Larry from Leadville finishes 12min ahead of me with Mark from California behind, so I am now solidly second in 50+. Finally I get the pint glass at prize-giving! For some reason I am suffering a lot with the pollen today; I also have some blistering on the soles of my heels but that’s what Compeed is for, right?

TRR camp is lively tonight as the three-day runners are finished (including celebrity runner Nev Schulman from MTV’s “Catfish”). There is a beer mile (normally my kind of thing but I’m trying to be sensible) and a band playing an impromptu gig around the campfire. Camp life each day focuses around “Chillville” and there are coolers full of beer (both Sierra Nevada and non-alcoholic Best Day Brewing) and bottles of Mersey Whiskey (you can tell what kind of race this is from the sponsors). Chillville is also great in the mornings. Although there is a dining tent offering full cooked breakfast, pancakes etc., I usually just have porridge, coffee and bagels around the campfires at Chillville.

This is where the family element of TRR really takes shape – athletes and volunteers share food and swap their stories; by now I know not just the athletes who run at my pace but also several of the minibus drivers and aid station volunteers; every day I will see Lulu at checkpoint two and she knows that I like to refill with the pink energy drink not the (caffeinated) blue one. And when I leave CP2, Lulu will invariably make an innuendo about my buns or her melons … this has simply become our routine.

Day four is another of the “short” days – 23.3km and 854m ascent – taking us from the stunning Camp Hale (former home of the US Army 10 th Mountain Division, where they trained for ski warfare) to another historic mining town, Red Cliff, where fish tacos and margaritas await us, as ordained by long- standing TRR tradition. The stage is much like stage two – an hour-long hike followed by some potentially treacherous rocky descending. I do not notice at the time but I strain a tendon in my foot on this descent; foot starts to hurt in the evening. There are also a couple of creek crossings – soaking feet are unavoidable and the heel blisters are much worse at the end of the day. Fortunately Medicine in Motion is on hand to patch us up … each day their queue gets slightly longer.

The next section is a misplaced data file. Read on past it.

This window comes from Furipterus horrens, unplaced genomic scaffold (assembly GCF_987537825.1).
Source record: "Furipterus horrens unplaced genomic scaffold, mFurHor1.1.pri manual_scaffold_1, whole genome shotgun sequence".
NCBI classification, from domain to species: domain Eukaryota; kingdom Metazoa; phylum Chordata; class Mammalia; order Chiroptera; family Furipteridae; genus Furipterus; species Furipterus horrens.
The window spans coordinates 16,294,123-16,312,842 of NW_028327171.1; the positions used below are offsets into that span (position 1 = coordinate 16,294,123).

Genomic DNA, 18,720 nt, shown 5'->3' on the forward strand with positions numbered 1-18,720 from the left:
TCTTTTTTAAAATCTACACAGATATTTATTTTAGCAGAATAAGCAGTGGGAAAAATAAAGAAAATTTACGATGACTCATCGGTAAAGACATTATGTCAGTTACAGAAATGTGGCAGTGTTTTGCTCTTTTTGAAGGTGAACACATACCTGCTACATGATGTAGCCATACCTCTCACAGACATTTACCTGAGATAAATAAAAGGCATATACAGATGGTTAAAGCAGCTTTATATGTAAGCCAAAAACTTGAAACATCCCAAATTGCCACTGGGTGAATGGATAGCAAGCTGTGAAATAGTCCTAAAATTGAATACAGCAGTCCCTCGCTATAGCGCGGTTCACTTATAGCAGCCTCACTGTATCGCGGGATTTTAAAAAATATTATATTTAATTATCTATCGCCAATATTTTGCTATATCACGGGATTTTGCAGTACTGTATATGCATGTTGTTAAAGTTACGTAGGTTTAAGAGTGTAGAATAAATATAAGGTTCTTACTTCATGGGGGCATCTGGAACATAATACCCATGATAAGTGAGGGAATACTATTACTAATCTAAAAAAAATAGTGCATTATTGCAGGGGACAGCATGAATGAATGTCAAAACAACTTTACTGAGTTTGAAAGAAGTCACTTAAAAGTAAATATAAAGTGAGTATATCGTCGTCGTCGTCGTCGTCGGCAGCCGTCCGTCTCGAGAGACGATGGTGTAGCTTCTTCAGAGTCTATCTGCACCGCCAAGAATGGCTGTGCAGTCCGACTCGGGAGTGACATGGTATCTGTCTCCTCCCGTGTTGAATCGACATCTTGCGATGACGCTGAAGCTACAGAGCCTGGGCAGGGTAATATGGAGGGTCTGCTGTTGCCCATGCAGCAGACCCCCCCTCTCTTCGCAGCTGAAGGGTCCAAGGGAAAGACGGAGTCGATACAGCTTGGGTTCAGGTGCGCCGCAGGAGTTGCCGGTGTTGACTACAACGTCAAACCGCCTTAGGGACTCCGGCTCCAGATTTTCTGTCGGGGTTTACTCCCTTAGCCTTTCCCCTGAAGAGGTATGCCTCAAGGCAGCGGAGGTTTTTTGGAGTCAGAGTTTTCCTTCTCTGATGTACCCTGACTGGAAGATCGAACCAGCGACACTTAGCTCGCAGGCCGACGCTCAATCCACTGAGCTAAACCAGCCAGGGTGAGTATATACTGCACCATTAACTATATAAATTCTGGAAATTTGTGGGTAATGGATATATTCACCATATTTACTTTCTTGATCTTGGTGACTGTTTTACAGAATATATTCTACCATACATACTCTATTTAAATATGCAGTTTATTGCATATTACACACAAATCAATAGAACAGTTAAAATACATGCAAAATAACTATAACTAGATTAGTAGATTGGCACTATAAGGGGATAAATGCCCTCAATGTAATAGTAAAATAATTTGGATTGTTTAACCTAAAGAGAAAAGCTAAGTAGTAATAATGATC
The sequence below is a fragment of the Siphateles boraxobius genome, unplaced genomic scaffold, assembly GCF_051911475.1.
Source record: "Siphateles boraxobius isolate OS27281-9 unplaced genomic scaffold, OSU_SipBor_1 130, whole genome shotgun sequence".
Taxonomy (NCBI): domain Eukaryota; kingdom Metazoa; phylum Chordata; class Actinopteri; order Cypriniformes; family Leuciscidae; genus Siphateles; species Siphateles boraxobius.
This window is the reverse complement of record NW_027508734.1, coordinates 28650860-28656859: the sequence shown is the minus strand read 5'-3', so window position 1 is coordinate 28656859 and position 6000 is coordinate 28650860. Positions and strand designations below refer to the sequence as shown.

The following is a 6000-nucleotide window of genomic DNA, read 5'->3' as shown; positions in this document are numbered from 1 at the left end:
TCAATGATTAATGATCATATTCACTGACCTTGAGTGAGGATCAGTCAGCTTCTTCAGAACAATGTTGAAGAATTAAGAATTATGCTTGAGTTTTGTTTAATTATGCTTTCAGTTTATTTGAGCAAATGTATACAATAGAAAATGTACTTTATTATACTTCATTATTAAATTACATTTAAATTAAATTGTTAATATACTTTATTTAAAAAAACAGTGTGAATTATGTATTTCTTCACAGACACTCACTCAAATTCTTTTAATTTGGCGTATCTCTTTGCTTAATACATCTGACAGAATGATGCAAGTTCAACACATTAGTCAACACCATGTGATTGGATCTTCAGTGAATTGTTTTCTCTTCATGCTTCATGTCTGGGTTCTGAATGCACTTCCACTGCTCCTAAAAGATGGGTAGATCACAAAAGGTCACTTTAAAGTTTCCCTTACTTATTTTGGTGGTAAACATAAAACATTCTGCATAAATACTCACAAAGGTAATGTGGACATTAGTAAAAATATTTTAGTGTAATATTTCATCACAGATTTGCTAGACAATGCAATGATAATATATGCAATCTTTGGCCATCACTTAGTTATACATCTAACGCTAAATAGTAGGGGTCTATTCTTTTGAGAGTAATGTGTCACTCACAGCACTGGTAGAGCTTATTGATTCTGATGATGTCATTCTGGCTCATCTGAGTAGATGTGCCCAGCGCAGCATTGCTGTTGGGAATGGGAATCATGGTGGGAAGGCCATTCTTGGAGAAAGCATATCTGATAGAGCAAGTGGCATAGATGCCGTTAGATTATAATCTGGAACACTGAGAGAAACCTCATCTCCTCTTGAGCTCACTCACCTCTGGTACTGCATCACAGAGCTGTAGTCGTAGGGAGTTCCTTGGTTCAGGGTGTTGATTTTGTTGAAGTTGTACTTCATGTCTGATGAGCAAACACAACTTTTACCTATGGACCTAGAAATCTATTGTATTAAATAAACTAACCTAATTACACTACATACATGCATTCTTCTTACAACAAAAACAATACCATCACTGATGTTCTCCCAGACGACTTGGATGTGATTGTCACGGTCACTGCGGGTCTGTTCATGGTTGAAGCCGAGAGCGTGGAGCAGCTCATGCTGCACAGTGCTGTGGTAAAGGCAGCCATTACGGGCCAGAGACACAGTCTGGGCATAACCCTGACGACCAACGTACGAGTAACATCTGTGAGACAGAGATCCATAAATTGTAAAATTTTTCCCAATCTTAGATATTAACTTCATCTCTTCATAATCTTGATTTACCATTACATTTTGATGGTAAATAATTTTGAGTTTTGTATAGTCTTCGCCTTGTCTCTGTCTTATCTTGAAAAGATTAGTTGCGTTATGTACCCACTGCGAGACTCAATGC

My competitors have suffered more than me – both Larry and Mark are about ten minutes behind today, so for the first time I am on the top step of the daily podium and have a 7-minute lead overall. I think that recovery is going better for me than for Larry and particularly Mark, who has had trouble sleeping.

Day five is where the serious racing starts. 39km and 1250m climbing, finishing with a 90-minute descent into Vail on the (non-snowy) ski pistes. The foot tendon seems OK-ish (thanks Medicine in Motion!) and the legs feel surprisingly good. I run for a while with Josh and Brian from the Under Armour sponsored team – they have a comfortable lead in their category so can afford to cruise along.
Larry is also having a good day – he catches me at Lulu’s checkpoint and pushes on ahead while I refuel (and receive brief innuendo). Larry and I have a burn-up for 90 minutes down those ski pistes; I lose sight of him when he passes under a ski lift but by my count he is roughly two minutes ahead.

However… when I get to the finish line, announcer Jeff says I am still leading 50+ and there’s no Larry. It turns out he took a wrong turn near the finish and followed the wrong set of flags, so instead of losing 2-3 minutes I have actually gained a couple!

I feel a bit sorry for Larry but navigation is part of the race and maybe he was pushing too hard in his attempt to break me! The competitive situation prompts a discussion of tactics with Coach Liv. Should I do my own thing and risk an in-form Larry catching me at half way again? Or just shadow him all day and try to preserve my (now 9-minute) lead? I only came here for a fun running holiday and did not expect to be worrying about competitive strategy! Liv is clearly excited about how the race is unfolding and tells me just to go with my gut … “but if ever there was a day to race, it’s tomorrow!” … thanks coach, I’m glad that one of